Just because I’m leaning toward moral error theism—that’s what I’m calling this position, mostly because I like puns—doesn’t mean that I give myself license to ignore my religious moral tradition. If I declare myself a follower of the Way of Jesus Christ, then that’s still what I am, even if I no longer think that people are morally obliged to follow that same path. I still value having a relationship with God (however disordered that relationship may currently be); I still value the sorts of things I understand God to value (justice and mercy, protection and support for the disadvantaged and unlucky, forgiveness and non-judgement, collective responsibility for the natural world).
I’ll elaborate in another post about how this relates to the patterns-worldview I’m working out, but the Cole’s Notes version is that I consider God to be on the side of patterns, particularly but certainly not exclusively strange-loopy ones.
In the meantime, I just want to note that, so far as I can tell, this view is compatible with minimum Christian orthodoxy: nowhere does the Nicene (or the Nicene-Constantinopolitan) Creed mention morality, except that the “one Lord Jesus Christ, the Son of God” shall “judge the quick and the dead,” and as I hope I’ve made clear you don’t need objective moral laws to make judgements. Nor, for that matter, does God need objective moral laws to call Creation good, nor to prefer mercy (or steadfast love, or goodness, depending on the translation) over burnt offerings.
I also want to distinguish this position from divine command theory. Divine command theory holds that objective moral laws exist because some divine force—God, the gods, whatnot—creates them. In other words, the right thing to do is what the gods tell you to do. First, philosophically, divine command theory and moral error theism differ because under divine command theory those who defy God or the gods are wrong to do so while in my view it is not wrong for me or anyone else to defy God, even though it might be against my values and God’s values. (Neither, for that matter, would it be right or morally permissible to defy God. Those are non-existent categories.) Second, more practically, I think you’ll find me far (far) more leftist than most divine command theorists. I find that the best (ie. most logically coherent, historically literate, and textually sound) Christianity matches my values better than any other system I’ve found, which is one of the reasons I’m Christian in the first place. However, unlike most divine command theorists, I’d probably defy God before I violated those values—but then, I don’t really think I’ll be asked to do so, because I’m more convinced that the God of Abraham and Jesus Christ shares my values than I am of said God’s existence.3 At any rate, I find the massacre of Jericho hard to swallow.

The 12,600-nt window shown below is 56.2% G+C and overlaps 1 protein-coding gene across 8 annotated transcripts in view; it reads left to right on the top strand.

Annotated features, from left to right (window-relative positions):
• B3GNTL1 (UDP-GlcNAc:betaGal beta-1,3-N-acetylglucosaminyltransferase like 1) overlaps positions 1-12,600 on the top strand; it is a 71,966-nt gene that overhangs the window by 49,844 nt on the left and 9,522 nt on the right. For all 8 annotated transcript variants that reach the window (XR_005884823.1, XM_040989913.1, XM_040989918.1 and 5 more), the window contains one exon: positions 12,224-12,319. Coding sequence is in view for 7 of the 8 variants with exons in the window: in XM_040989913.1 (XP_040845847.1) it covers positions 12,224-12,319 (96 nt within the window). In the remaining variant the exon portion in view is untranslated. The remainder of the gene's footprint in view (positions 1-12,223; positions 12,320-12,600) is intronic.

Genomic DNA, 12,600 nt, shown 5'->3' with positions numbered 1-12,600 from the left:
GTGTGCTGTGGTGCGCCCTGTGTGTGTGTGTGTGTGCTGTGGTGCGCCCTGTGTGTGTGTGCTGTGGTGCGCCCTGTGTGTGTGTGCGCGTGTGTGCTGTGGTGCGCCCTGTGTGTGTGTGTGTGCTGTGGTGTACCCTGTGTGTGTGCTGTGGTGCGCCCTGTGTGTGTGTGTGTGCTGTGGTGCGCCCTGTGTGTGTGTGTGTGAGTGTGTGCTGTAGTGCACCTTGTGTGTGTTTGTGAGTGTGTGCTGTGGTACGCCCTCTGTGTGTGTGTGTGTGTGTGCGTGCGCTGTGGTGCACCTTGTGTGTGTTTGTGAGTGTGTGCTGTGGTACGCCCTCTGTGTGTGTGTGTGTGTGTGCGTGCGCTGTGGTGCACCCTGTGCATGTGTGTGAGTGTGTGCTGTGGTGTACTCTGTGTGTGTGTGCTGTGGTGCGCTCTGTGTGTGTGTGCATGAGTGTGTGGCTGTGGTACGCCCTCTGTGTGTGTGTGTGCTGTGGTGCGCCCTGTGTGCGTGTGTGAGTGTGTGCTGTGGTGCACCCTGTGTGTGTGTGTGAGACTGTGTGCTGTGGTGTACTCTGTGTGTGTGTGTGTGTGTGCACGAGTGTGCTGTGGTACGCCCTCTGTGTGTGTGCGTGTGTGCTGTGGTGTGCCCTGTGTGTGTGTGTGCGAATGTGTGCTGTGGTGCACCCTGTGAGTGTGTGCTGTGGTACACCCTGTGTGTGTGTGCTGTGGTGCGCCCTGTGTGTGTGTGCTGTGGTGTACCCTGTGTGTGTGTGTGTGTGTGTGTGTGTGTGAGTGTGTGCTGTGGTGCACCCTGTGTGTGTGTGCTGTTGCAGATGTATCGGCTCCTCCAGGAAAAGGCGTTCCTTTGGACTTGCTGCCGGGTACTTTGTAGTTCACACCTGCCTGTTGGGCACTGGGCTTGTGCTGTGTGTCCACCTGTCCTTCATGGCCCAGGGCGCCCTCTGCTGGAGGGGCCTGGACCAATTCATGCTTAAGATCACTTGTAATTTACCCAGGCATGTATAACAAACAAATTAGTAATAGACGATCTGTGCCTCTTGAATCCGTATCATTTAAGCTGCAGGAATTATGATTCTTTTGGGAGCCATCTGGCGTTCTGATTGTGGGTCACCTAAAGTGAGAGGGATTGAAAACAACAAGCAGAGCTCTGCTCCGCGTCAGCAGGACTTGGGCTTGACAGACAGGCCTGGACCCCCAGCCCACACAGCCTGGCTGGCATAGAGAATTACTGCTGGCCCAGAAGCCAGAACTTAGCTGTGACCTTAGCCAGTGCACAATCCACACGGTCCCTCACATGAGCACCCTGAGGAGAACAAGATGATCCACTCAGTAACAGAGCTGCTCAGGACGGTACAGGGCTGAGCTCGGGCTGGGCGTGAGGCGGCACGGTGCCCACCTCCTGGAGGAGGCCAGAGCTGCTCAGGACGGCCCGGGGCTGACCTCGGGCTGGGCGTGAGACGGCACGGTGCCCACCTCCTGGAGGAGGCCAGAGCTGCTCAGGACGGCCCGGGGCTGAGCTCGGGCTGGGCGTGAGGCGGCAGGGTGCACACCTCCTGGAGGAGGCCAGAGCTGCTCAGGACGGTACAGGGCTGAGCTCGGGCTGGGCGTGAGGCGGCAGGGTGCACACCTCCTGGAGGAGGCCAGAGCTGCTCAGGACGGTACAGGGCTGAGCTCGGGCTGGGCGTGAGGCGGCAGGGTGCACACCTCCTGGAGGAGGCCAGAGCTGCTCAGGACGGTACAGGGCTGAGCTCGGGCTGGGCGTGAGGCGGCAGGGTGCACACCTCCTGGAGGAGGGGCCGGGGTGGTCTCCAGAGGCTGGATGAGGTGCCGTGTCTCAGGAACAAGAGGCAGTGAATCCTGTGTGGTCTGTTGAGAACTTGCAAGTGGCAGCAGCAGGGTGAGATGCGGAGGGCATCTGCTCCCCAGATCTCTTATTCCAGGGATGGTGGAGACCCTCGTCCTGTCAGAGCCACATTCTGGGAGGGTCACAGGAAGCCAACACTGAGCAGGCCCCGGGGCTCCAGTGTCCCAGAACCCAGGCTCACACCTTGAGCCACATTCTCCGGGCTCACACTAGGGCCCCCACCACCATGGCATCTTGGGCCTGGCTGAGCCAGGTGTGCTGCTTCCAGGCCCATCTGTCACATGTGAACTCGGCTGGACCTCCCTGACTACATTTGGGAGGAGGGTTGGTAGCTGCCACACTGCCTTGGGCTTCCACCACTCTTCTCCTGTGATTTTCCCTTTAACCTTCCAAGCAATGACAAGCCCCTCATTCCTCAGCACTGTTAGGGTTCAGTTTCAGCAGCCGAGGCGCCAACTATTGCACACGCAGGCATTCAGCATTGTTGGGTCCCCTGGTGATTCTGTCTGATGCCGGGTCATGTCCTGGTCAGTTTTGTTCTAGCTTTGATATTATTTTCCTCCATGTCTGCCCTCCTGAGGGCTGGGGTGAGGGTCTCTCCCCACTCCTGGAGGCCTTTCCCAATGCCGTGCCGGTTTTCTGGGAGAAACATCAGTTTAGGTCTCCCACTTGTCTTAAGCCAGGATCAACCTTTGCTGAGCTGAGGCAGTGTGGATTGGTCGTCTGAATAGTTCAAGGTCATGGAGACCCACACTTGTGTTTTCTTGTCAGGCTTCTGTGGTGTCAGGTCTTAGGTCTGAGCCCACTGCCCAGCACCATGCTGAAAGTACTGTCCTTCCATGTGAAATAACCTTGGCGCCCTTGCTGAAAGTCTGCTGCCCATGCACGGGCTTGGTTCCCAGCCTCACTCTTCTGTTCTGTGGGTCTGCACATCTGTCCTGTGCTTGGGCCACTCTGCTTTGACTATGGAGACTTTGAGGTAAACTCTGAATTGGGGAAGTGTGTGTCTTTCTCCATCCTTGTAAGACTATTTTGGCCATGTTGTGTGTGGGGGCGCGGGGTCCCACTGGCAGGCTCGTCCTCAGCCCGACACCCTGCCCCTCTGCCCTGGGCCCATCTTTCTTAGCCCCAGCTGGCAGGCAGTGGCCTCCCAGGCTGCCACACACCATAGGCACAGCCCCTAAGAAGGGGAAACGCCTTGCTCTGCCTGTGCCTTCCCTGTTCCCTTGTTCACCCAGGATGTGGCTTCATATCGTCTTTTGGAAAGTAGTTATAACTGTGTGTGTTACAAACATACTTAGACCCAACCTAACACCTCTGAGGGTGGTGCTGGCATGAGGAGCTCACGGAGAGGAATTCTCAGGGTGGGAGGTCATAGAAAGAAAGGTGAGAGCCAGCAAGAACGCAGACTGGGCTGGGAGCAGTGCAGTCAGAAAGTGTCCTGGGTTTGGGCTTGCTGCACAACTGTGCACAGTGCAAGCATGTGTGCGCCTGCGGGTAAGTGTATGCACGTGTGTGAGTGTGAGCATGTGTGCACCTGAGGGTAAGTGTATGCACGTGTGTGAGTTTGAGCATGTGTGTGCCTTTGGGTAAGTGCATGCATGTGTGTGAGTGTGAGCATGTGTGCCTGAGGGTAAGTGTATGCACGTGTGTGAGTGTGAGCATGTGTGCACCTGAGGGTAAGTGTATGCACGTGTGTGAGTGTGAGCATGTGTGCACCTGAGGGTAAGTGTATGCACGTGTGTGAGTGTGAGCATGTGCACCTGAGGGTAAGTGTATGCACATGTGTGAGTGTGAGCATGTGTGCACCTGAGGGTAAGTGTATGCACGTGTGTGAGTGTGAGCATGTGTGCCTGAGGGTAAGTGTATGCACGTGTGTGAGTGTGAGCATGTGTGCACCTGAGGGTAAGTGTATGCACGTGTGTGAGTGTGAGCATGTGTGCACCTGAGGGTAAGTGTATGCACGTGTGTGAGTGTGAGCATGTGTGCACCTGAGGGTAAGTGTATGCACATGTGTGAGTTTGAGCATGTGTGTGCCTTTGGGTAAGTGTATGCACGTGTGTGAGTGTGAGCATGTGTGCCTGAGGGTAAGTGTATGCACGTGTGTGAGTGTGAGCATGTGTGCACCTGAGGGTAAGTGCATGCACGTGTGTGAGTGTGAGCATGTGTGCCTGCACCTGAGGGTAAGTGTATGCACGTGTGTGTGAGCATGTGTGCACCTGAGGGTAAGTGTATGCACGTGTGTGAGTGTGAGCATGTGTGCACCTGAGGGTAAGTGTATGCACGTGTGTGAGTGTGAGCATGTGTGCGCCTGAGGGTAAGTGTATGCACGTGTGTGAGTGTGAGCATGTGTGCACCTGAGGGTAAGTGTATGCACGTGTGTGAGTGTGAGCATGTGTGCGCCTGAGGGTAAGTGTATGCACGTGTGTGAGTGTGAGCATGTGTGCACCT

As I said, it is not my intention to defend moral error theory here—if I get push-back or inquiries, I’ll write another post—nor to explain precisely how I came to this position, but I can give you a few leads. First, I recognize myself imperfectly in two excerpts from the Stanford Encyclopedia of Philosophy’s entry on moral anti-realism, linked above:
Perhaps she [a hypothetical moral error theorist] thinks that there exists no phenomenon whose explanation requires that the property of moral badness be instantiated, while thinking that explanatory redundancy is good ground for disbelief (Hinckfuss 1987).
Perhaps she is impressed by a number of little or medium-sized considerations against morality—none of which by itself would ground an error theory, but all of which together constitute sufficient grounds for skepticism.
Second, I am familiar with most deontological and consequentialist ethics and I’m trying to become familiar with virtue ethics, and all of these run aground at exactly the same point: they universalize concerns without giving any compelling reason to universalize them. For instance, Kant’s attempt to judge actions by universalizing them is, as far as I’m concerned, a non sequitur, as are standard utilitarian attempts to extend from my concerns about pleasure and pain to all people’s concerns about pleasure and pain. This is rather reliably the problem with ethical theories; it appears to me that all moral theories will likely fail in this same place if they don’t fail earlier.
Lastly, I’d like to note that as far as I’m concerned Do good so that you go to heaven, Do good so that you don’t go to hell, Do good so that you respect yourself, and Do good so that you are rewarded by your admiring peers are not in fact moral arguments at all but rather self-serving strategic ones. They do not indicate what sort of world you think would be best, though they do indicate what sort of world you think ours is. As such they are perfectly consistent and sensible ideas to hold, but as a matter of simple fact they are not forms of moral philosophy.
See my new series index!
- It’s not the first time, and likely it won’t be the last time, that I’ve mentioned this friend here. He is, for instance, the one mentioned in the Reliable, Therefore Real post. For the sake of painting a fairly consistent image of my real-life interlocutors but also allowing them some measure of anonymity, I’m going to use a system of pseudonyms of the format [dead person of letters] + [animal]. This system should be massively extensible, enough to cover any people who I might want to mention on multiple occasions.
- I’m talking about God existing for the sake of linguistic simplicity; theologically speaking, as I already discussed, God may not exist so much as create the conditions for existence.
- It’s somewhat more complicated than I’ve made out here, of course; specifically, I am open to religious challenge to my current moral beliefs, which isn’t obvious in this description. All that, however, would be off-topic. So long as nothing prevents me from continuing this series and so long as it unfolds as I imagine it will, I suspect you will see examples of this in time.